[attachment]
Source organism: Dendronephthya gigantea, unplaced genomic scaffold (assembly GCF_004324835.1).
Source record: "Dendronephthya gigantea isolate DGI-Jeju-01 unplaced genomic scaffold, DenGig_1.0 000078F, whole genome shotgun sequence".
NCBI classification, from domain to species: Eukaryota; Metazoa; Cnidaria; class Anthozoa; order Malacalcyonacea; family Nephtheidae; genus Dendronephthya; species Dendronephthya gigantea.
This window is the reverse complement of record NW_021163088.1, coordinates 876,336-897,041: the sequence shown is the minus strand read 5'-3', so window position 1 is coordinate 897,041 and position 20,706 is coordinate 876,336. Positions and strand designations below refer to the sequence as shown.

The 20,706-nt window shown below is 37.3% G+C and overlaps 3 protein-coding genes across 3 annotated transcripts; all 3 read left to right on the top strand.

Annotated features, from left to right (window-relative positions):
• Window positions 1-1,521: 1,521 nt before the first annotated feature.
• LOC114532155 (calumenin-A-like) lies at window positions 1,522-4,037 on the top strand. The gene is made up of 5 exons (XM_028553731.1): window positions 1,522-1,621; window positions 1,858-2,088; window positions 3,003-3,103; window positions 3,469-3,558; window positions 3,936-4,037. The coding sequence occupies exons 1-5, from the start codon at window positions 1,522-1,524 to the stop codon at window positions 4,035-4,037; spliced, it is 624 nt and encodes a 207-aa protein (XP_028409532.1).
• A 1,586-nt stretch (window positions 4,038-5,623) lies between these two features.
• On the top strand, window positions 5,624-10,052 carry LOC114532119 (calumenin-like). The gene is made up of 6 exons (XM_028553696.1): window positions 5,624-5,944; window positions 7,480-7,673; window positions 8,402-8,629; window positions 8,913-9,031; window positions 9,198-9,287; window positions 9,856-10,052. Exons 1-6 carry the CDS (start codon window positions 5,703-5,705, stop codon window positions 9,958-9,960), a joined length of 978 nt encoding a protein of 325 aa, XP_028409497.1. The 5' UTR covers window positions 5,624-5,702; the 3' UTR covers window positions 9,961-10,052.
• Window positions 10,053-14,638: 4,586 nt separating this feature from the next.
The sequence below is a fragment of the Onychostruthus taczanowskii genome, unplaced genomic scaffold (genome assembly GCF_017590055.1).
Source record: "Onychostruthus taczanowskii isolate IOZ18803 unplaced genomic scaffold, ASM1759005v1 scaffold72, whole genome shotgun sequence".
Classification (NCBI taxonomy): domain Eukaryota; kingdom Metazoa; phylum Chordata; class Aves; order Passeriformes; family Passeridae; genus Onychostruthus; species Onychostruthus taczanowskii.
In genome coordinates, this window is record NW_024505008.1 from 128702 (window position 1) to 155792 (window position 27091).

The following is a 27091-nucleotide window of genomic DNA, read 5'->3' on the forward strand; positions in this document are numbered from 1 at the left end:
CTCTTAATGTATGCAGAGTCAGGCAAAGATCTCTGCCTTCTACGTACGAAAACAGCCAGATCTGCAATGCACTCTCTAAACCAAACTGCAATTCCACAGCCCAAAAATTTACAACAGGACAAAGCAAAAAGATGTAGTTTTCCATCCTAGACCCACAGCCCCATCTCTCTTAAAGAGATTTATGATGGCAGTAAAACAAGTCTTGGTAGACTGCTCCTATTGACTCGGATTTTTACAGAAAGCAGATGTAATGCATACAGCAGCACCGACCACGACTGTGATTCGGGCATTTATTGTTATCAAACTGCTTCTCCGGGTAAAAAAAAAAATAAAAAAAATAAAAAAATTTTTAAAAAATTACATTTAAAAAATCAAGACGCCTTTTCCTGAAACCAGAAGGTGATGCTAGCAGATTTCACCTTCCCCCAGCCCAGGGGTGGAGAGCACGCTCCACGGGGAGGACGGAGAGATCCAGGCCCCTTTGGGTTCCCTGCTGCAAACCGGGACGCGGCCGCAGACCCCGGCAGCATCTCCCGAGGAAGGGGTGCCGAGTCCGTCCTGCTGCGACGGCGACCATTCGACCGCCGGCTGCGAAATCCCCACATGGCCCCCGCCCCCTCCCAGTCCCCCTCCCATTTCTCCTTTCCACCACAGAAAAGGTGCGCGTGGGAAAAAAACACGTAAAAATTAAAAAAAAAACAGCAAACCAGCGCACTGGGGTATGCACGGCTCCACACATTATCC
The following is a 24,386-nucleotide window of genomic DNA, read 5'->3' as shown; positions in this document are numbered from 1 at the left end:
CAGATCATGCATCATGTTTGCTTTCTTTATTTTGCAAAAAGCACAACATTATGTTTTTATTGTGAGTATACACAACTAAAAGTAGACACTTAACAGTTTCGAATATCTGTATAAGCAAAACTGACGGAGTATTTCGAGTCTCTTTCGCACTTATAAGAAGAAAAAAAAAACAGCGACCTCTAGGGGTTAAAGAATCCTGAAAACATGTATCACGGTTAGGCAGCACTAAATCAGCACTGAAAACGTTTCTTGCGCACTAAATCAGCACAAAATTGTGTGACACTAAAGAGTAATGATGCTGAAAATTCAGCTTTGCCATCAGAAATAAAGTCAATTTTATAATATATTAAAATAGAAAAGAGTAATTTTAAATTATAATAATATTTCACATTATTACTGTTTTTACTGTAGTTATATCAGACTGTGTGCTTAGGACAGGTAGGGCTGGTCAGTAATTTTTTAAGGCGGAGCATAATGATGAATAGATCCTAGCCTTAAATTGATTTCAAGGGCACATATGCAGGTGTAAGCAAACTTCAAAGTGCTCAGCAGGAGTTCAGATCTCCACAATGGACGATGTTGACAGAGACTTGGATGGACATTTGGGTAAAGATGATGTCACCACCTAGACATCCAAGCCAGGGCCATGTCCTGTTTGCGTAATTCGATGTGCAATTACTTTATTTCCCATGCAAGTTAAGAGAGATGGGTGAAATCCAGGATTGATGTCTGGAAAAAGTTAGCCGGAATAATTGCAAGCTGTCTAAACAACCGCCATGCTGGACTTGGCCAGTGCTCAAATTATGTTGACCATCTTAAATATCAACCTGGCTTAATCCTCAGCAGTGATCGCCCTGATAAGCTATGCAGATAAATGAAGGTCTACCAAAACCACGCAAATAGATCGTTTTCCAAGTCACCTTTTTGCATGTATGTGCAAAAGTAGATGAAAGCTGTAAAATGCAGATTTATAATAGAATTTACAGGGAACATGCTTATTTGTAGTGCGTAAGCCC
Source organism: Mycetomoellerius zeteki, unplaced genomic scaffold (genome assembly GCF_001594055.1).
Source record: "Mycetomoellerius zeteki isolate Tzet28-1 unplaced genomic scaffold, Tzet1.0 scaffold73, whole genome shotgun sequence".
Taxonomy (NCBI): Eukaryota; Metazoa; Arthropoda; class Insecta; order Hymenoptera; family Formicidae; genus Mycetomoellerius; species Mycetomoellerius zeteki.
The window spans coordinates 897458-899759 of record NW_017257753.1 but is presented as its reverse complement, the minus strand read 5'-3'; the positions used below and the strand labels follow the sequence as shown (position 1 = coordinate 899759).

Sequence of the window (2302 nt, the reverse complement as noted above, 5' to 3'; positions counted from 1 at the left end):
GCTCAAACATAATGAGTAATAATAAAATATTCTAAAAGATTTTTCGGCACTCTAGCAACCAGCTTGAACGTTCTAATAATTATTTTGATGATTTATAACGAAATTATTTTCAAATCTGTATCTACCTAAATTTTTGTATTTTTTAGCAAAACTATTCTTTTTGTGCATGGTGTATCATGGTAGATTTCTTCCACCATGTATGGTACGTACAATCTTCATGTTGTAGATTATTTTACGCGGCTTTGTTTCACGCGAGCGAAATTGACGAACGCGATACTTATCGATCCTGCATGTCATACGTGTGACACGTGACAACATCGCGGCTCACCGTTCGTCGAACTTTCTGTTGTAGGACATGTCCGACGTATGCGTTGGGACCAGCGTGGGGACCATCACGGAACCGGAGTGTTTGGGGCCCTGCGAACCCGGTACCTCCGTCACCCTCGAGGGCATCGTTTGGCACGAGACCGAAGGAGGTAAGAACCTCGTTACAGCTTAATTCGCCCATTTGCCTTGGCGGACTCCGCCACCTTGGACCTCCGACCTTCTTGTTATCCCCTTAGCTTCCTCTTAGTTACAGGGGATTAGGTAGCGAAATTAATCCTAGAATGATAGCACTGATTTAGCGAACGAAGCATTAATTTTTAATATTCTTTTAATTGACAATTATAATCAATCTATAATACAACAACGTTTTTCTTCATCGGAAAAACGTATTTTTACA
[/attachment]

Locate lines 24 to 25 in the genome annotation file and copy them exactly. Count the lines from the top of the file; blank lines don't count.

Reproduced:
Sequence of the window (2302 nt, the reverse complement as noted above, 5' to 3'; positions counted from 1 at the left end):
GCTCAAACATAATGAGTAATAATAAAATATTCTAAAAGATTTTTCGGCACTCTAGCAACCAGCTTGAACGTTCTAATAATTATTTTGATGATTTATAACGAAATTATTTTCAAATCTGTATCTACCTAAATTTTTGTATTTTTTAGCAAAACTATTCTTTTTGTGCATGGTGTATCATGGTAGATTTCTTCCACCATGTATGGTACGTACAATCTTCATGTTGTAGATTATTTTACGCGGCTTTGTTTCACGCGAGCGAAATTGACGAACGCGATACTTATCGATCCTGCATGTCATACGTGTGACACGTGACAACATCGCGGCTCACCGTTCGTCGAACTTTCTGTTGTAGGACATGTCCGACGTATGCGTTGGGACCAGCGTGGGGACCATCACGGAACCGGAGTGTTTGGGGCCCTGCGAACCCGGTACCTCCGTCACCCTCGAGGGCATCGTTTGGCACGAGACCGAAGGAGGTAAGAACCTCGTTACAGCTTAATTCGCCCATTTGCCTTGGCGGACTCCGCCACCTTGGACCTCCGACCTTCTTGTTATCCCCTTAGCTTCCTCTTAGTTACAGGGGATTAGGTAGCGAAATTAATCCTAGAATGATAGCACTGATTTAGCGAACGAAGCATTAATTTTTAATATTCTTTTAATTGACAATTATAATCAATCTATAATACAACAACGTTTTTCTTCATCGGAAAAACGTATTTTTACA